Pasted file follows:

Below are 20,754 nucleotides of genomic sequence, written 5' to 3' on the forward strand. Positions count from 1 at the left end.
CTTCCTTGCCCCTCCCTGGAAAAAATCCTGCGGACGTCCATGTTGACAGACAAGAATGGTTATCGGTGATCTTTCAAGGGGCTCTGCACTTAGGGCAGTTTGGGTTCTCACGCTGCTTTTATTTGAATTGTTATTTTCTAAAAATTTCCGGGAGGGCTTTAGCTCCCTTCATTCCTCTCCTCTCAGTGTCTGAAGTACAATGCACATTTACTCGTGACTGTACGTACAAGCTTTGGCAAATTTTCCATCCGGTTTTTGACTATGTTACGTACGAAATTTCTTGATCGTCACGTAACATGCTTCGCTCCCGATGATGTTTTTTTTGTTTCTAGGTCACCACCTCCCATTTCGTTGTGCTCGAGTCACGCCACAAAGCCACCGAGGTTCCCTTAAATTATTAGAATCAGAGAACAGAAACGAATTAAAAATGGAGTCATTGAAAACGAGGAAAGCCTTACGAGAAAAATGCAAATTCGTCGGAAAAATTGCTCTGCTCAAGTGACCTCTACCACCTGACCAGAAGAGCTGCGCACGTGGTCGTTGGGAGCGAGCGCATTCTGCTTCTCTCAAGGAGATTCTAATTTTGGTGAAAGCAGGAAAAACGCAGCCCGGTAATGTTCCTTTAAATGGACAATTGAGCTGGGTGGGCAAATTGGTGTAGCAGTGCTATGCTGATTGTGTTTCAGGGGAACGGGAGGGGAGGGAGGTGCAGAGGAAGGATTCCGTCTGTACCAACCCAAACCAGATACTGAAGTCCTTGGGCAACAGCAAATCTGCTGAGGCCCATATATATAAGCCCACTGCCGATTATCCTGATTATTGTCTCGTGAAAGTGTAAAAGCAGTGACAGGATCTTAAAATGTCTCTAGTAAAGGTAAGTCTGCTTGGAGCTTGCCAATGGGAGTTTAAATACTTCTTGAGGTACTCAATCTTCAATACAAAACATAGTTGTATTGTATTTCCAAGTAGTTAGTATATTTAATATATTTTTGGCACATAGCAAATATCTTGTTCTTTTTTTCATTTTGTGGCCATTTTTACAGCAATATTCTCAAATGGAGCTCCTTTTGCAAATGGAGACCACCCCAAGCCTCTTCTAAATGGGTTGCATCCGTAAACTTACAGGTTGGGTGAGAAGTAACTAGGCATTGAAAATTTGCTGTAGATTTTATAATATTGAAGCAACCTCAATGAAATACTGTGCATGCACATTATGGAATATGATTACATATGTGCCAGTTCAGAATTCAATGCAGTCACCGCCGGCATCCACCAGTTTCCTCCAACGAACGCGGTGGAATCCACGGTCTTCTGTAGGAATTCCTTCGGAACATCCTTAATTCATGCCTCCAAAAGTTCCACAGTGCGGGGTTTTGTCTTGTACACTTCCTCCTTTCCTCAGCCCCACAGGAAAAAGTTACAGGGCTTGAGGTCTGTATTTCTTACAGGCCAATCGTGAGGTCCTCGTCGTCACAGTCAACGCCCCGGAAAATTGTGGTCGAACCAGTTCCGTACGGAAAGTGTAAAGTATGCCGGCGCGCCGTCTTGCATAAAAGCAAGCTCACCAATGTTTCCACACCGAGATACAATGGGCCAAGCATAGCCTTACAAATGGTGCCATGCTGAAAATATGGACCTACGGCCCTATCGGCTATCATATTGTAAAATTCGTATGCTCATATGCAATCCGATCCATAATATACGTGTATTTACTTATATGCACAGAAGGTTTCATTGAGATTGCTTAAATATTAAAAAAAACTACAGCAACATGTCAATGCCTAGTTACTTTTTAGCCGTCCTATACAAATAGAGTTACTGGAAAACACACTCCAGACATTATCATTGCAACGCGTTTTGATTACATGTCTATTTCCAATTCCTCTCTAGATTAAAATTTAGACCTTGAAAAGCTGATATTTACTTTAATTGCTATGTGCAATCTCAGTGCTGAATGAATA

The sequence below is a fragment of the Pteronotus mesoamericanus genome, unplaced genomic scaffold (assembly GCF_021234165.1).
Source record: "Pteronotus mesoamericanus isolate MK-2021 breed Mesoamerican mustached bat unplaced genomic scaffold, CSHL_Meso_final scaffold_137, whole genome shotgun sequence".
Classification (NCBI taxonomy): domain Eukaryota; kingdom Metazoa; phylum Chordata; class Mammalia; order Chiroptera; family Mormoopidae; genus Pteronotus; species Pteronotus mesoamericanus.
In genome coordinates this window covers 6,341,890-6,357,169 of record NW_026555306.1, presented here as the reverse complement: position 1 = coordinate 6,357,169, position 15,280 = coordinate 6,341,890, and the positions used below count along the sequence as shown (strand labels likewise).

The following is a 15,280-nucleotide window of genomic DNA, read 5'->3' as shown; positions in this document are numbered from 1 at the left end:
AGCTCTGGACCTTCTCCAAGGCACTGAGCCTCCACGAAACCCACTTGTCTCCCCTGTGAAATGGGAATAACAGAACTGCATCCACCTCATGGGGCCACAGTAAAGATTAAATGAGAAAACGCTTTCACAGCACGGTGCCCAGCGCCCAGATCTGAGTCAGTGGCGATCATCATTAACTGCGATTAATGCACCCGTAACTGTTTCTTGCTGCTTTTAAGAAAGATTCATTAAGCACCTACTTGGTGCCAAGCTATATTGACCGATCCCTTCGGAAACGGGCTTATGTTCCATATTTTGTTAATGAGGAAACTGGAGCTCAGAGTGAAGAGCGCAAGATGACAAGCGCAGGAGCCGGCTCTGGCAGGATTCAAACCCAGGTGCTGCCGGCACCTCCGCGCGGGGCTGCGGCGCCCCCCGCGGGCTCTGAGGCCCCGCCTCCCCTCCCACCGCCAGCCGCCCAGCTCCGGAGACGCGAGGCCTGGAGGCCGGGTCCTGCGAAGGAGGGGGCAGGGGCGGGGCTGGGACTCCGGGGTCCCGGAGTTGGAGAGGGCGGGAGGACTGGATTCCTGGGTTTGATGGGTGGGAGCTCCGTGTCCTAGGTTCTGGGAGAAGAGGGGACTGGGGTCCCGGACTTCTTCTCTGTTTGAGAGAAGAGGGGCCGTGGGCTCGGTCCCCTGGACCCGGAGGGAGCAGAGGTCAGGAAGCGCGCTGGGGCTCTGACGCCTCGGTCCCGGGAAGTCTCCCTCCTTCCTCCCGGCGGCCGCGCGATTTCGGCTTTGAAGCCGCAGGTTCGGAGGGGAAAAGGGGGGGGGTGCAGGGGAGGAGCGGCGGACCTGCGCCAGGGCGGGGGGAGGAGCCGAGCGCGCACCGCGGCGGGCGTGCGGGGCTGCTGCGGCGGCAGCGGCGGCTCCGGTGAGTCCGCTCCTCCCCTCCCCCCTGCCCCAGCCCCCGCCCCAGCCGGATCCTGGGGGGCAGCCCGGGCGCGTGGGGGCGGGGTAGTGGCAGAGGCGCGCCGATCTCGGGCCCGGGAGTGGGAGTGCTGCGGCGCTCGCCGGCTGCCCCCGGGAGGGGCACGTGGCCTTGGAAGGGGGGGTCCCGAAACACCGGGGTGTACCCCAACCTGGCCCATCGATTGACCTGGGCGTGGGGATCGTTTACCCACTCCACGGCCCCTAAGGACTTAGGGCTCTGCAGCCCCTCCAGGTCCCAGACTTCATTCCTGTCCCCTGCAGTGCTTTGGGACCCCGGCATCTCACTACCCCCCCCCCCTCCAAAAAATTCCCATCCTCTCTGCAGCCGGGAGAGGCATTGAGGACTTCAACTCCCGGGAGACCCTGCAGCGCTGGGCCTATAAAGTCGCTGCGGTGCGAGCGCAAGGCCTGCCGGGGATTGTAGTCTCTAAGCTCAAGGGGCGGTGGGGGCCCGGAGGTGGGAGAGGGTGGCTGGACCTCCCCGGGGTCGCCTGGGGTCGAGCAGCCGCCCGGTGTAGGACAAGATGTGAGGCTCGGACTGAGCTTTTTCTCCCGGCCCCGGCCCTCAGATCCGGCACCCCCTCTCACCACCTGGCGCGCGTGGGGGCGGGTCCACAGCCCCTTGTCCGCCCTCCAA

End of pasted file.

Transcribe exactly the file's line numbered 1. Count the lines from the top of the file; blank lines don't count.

Below are 20,754 nucleotides of genomic sequence, written 5' to 3' on the forward strand. Positions count from 1 at the left end.